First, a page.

Reviewed by James Bradford (Northeastern University)
Published on H-War (June, 2013)
Commissioned by Margaret Sankey
Historically, the Afghan frontier has been imagined and mythologized as the antithesis to modernity and order: a land of roaming tribesmen and religious fanatics. Today, these images are even more pronounced as the border region between Afghanistan and Pakistan is most often characterized by violence, lawlessness, and Islamic radicalism. However, as Benjamin D. Hopkins and Magnus Marsden demonstrate in their new book, Fragments of the Afghan Frontier, the “ignorance, romanticism, and conceptual lethargy” that buttress these myopic tropes fail to accurately convey the complexity and heterogeneity that are defining features of the frontier (p. 1). By analyzing the experiences of local and colonial states, and foreign powers, in conjunction with the various groups of people who inhabit the frontier, Hopkins and Marsden shed new light on the rupture between how the “frontier was conceptualized, mapped, and deployed” by local, colonial, and foreign powers, and the ways in which the region’s people “perceived, interacted with, and profited from it” (p. 2).
Hopkins and Marsden’s work is ambitious considering the inherent weaknesses of conventional historical and anthropological approaches to understanding the frontier. However, by bridging the disciplinary divide, they accurately depict the “frontier as an encompassing yet internally differentiated arena where diverse polities, peoples, and cultural influences have interacted with one another” (p. 17). They divide the book into two parts. On the one hand, Hopkins’s historical chapters focus specifically on the creation of the Perso-Afghan border, the creation and impact of imperial imposed “traditions,” and the manners in which the “Hindustani Fanatics” defined the attitudes and actions of the colonial state toward its Muslim subjects. In each of his cases, Hopkins shows that the state’s arguments about territoriality, tradition, and religion were fundamental in explaining how local and colonial powers understood and shaped the frontier. Marsden’s anthropological chapters, on the other hand, provide a more intimate depiction of everyday life on the frontier. By analyzing the “tours” of the Chitrali people, the interaction between travelers and local Chitralis, and the transregional migrations of frontiers people into Afghanistan, Marsden sheds light on how the region’s people were shaped, and continue to be shaped, by interactions with local states and foreign powers, as well as with each other.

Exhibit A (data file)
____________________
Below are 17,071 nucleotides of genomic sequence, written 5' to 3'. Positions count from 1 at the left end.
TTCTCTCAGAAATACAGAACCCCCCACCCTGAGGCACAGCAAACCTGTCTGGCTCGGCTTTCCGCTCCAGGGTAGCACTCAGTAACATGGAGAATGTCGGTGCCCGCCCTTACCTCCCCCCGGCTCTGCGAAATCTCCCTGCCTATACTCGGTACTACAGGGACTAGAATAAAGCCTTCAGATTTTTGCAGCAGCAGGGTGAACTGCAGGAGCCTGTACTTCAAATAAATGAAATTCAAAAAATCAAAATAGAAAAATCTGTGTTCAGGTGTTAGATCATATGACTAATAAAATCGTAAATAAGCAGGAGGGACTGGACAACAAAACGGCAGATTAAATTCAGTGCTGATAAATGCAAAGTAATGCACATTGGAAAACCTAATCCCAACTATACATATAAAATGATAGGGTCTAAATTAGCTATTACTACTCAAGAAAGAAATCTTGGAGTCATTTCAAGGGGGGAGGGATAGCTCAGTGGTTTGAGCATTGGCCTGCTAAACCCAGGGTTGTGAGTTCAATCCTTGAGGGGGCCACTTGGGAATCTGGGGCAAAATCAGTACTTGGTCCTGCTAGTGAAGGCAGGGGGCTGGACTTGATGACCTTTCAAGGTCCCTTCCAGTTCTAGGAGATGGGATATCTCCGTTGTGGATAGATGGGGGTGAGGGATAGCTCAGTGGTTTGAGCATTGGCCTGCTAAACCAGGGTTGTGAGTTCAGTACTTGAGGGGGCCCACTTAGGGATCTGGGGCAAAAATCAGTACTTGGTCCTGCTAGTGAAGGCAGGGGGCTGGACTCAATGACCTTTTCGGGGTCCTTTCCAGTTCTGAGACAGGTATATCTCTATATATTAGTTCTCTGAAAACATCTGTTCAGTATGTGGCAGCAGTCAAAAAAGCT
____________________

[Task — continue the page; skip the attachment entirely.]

Mobility is a central theme of this book, and the authors’ interdisciplinary approach is fundamental to this analysis. By shedding light on the role of mobility on the frontier, Hopkins and Marsden unearth the “complex dynamism of a space continually occupied, defined and redefined by the people, communities and political entities that claim it as their own” (p. 2). They aim to breakdown stereotypical depictions of the “Af-Pak” frontier and its people occupying a singular, homogenous space, or being a non-space caught between “real” spaces, such as South or Central Asia (p. 3). To achieve this, Hopkins and Marsden paint a richly detailed mosaic of a region and people that are not merely fragments of empires or marginalized groups, but rather a mélange of overlapping spaces made from fluid communities that are bonded and interconnected through space and time.